What’s next for the Sirius Minerals (LSE: SXX) share price? That’s the question that’s been on the lips of the company’s investors and City analysts since 17 September when the firm announced it had failed to get its Phase 2 financing off the ground.
Investors have been waiting with bated breath for further updates ever since. However, so far, there’s been no official updates. CEO Chris Fraser has caused a bit of a storm by reportedly claiming the company may be better off quitting the stock market. Sirius quickly rubbished this on Twitter.
Unfortunately, it could be some time before Sirius issues any further updates. After failing to get its financing package together, management has commissioned a six-month strategic review to determine its options.
Sirius believes it has enough money to pursue this path, with £117m of uncommitted capital at the end of August.
Weighing up the options
Although Sirius isn’t out of options yet, the company’s running out of time. There’s been speculation that some of the firm’s larger backers might be willing to stump up the extra cash required to complete the North Yorkshire mining project.
These include the Qatar Investment Authority, Norway’s $1trn sovereign wealth fund and Australian magnate Gina Rinehart. Each of these investors could single-handedly fund the project from their own resources. Fraser and team are also still pursuing government support for the project.
So there’s still a chance Sirius could get the funding to complete its project. And if it does, how much could the stock be worth?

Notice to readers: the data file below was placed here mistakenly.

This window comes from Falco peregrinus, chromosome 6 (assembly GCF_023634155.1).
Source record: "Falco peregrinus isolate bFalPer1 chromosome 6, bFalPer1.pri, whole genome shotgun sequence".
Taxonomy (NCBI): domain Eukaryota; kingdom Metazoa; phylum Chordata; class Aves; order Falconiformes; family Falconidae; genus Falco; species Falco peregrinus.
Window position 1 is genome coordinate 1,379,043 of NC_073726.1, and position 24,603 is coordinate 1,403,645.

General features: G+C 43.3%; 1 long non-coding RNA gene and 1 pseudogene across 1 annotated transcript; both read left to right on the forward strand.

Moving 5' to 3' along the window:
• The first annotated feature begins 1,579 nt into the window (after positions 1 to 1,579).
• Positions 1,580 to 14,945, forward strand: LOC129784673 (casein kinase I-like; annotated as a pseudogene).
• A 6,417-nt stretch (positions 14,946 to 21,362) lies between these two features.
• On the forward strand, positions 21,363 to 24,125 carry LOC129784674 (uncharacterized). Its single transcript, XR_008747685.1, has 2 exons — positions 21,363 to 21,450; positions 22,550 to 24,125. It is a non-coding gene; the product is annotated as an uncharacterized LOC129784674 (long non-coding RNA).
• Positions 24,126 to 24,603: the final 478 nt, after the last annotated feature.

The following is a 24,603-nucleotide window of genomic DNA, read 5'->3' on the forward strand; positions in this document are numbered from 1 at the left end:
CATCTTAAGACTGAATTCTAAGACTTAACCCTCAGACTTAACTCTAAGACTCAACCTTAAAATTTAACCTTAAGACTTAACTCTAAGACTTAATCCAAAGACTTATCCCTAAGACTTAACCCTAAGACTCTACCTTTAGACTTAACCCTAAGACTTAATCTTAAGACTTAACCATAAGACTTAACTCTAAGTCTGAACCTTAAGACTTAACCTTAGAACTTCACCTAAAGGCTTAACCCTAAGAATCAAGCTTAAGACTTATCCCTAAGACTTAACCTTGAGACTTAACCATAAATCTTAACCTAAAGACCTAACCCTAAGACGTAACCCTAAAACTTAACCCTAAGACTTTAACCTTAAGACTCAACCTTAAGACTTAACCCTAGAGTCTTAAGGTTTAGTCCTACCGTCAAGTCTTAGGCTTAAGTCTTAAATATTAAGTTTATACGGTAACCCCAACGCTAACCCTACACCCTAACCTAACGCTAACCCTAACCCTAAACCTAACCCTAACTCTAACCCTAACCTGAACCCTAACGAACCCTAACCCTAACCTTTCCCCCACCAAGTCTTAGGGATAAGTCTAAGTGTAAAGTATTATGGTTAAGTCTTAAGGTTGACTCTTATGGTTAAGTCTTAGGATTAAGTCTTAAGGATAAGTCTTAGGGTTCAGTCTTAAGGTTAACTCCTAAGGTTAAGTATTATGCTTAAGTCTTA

Double or nothing?
At this stage, it’s tough to tell. When I’ve covered Sirius in the past, I’ve estimated the shares could be worth more than 60p when production is in full swing, based on average peer multiples.
A lot has changed since I put together these targets. Most importantly, the firm has issued hundreds of millions of new shares, diluting existing shareholders. Ultimately, the outlook for the Sirius share price will depend on the terms it manages to receive for the second stage of financing — if it manages to agree one at all.
If the company has to issue a lot more shares to get the deal off the ground, then the potential upside would decline substantially, although it would put the threat of bankruptcy to sleep for the time being.
On that basis, at this point, I think it’s impossible to say if the Sirius Minerals share price can double your money. The company’s outlook is just too uncertain. We don’t even know if Sirius will be solvent 12 months from now.
With that being the case, I think it might be worth avoiding the stock for the time being until we have more clarity on what the future holds for the business.
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Rupert Hargreaves owns no share mentioned. The Motley Fool UK has no position in any of the shares mentioned. Views expressed on the companies mentioned in this article are those of the writer and therefore may differ from the official recommendations we make in our subscription services such as Share Advisor, Hidden Winners and Pro. Here at The Motley Fool we believe that considering a diverse range of insights makes us better investors.